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|The Aircraft :|
|Corsair||The Chance-Vought F4U Corsair was arguably the finest naval aviation fighter of its era. Work on this design dates to 1938 and was headed-up by Voughts Chief Engineer, Rex Biesel. The initial prototype was powered by an 1800-HP Pratt & Whitney double Wasp radial engine. This was the third Vought aircraft to carry the Corsair name. The graceful and highly recognizable gull-wing design of the F4U permitted the aircraft to utilize a 13-foot, three-blade, Hamilton Standard propeller, while not having to lengthen the landing gear. Because of the rigors of carrier landings, this was a very important design consideration. Folding wings were also required for carrier operations. The F4U was thirty feet long, had a wingspan of 41 feet and an empty weight of approximately 7,500 pounds. Another interesting feature was the way the F4Us gear rotated 90 degrees, so it would lay flush within the wing when in the up position. In 1939 the Navy approved the design, and production commenced. The Corsair utilized a new spot welding process on its all aluminum fuselage, giving the aircraft very low drag. To reduce weight, fabric-covered outer wing sections and control surfaces were fitted. In May of 1940 the F4U made its maiden flight. Although a number of small bugs were discovered during early flight tests, the Corsair had exceptional performance characteristics. In October of 1940 the prototype F4U was clocked at 405-MPH in a speed test. The initial production Corsairs received an upgraded 2,000-HP radial giving the bird a top speed of about 425-MPH. The production models also differed from the prototype in having six, wing-mounted, 0.5 caliber machine guns. Another change was a shift of the cockpit about three feet further back in the fuselage. This latter change unfortunately made naval aviators wary of carrier landings with the F4U, due to its limited forward visibility during landings. Other concerns were expressed regarding a severe port wing drop at landing speeds and a tendency of the aircraft to bounce off a carrier deck. As a result, the F4U was initially limited to land-based USMC squadrons. Vought addressed several of these problems, and the Royal Navy deserves credit for perfecting an appropriate landing strategy for the F4U. They found that if the carrier pilot landed the F4U while making a sweeping left turn with the port wing down, that sufficient visibility was available to make a safe landing. With a kill ratio of 11 -to- 1 in WW 11 combat, the F4U proved superior in the air to almost every opposing aircraft it encountered. More than 12,000 F4Us were built and fortunately a few dozen remain in flyable condition to this date.|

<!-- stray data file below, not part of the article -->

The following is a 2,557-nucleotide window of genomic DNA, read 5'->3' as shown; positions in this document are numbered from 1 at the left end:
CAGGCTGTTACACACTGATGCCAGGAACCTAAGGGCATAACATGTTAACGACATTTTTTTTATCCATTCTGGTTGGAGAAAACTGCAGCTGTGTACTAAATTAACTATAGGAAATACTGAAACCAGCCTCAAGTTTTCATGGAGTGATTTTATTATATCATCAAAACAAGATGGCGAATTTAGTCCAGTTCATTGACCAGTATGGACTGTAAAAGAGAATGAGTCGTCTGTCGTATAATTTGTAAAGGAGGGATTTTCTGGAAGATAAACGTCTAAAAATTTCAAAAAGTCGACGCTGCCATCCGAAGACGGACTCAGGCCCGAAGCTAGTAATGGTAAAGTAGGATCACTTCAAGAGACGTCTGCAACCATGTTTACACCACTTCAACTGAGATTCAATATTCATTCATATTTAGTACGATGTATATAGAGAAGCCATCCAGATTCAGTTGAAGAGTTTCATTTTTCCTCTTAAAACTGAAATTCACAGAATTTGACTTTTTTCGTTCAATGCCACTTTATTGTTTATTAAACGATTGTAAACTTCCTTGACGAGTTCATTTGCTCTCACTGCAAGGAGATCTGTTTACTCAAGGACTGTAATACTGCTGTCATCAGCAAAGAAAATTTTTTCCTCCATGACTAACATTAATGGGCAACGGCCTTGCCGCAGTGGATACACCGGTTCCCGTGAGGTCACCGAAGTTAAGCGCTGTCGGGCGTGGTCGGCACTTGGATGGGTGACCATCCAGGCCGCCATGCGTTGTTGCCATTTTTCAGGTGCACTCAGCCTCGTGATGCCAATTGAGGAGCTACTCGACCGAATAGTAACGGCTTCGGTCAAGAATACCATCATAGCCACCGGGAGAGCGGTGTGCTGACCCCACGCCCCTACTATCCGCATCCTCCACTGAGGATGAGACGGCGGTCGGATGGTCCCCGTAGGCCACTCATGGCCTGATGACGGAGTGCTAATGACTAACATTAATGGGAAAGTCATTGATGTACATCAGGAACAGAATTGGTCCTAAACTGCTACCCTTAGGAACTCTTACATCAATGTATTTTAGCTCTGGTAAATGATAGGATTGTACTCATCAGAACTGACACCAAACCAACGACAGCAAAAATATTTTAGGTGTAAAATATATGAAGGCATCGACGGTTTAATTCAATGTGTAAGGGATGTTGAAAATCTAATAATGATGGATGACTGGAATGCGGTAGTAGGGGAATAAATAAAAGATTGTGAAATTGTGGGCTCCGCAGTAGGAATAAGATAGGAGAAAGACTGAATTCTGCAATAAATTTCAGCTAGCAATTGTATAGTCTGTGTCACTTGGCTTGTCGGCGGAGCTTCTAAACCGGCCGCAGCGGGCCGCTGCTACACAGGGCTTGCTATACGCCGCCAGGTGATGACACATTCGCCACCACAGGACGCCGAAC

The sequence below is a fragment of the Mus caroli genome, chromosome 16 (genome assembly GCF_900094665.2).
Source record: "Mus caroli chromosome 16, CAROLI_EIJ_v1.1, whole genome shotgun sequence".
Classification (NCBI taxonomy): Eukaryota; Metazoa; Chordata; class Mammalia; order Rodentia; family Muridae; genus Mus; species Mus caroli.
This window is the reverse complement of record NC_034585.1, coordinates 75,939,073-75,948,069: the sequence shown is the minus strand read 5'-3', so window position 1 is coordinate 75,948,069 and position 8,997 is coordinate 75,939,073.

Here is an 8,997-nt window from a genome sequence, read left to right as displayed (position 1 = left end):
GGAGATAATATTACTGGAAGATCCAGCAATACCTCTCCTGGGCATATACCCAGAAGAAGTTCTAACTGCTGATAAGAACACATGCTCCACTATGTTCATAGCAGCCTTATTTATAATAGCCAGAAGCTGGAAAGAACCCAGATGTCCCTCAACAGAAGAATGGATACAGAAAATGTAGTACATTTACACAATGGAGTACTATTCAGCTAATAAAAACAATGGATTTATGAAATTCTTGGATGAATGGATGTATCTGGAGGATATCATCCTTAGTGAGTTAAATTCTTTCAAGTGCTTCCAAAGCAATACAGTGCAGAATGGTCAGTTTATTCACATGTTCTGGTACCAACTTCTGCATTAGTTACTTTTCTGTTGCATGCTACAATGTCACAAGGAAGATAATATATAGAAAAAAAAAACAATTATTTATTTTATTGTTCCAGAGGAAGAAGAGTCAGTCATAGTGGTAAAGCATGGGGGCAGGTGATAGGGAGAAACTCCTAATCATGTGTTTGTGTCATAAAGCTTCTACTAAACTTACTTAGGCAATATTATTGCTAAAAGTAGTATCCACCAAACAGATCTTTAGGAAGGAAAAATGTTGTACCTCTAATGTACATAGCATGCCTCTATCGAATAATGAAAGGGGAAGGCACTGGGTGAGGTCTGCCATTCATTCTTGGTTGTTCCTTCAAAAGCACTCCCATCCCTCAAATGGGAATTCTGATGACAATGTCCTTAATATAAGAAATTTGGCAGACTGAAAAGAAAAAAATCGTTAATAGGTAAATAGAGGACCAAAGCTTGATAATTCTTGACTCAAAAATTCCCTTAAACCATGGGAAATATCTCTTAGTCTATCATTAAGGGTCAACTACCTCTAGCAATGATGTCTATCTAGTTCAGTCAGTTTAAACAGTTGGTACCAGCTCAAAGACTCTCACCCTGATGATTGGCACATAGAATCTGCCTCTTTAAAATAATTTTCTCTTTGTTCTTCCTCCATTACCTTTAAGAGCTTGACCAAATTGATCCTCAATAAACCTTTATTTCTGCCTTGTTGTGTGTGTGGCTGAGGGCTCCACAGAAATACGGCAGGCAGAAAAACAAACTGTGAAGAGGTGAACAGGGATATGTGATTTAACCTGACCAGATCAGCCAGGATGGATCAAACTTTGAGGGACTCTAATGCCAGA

|Betty||G4M. The Japanese Bomber the Mitsubishi G4M, given the name "Betty' by the allies, was the main heavy bomber of the Japanese Navy during World War II. It had a very long range, achieved by having huge fuel tanks in the wings and very little armour protection for the crew. Since the tanks were not self-sealing the Betty was extremely vulnerable, tending to go up in flames whenever hit. The Betty's single outstanding success was achieved at the start of the Pacific War when, a Japanese force of G3M Nell's and G4M Betty's of the 22nd Air Flotilla sank the British battleship HMS Prince of Wales and the battlecruiser HMS Repulse off the coast of Malaya on 10th December 1941. This action is sometimes known as "The Battle of the Gulf of Siam". The aircraft range was (G4M1) 3,130 miles (G4M2) 2,980 miles (G4M3) 2,262 miles and it carried a armament of three x 7.7 mm manually-aimed machine guns in nose, dorsal and ventral positions and one 20 mm cannon manually-aimed in tail. Also a bomb load of 2,205 lb, or one 17.7-inch torpedo|
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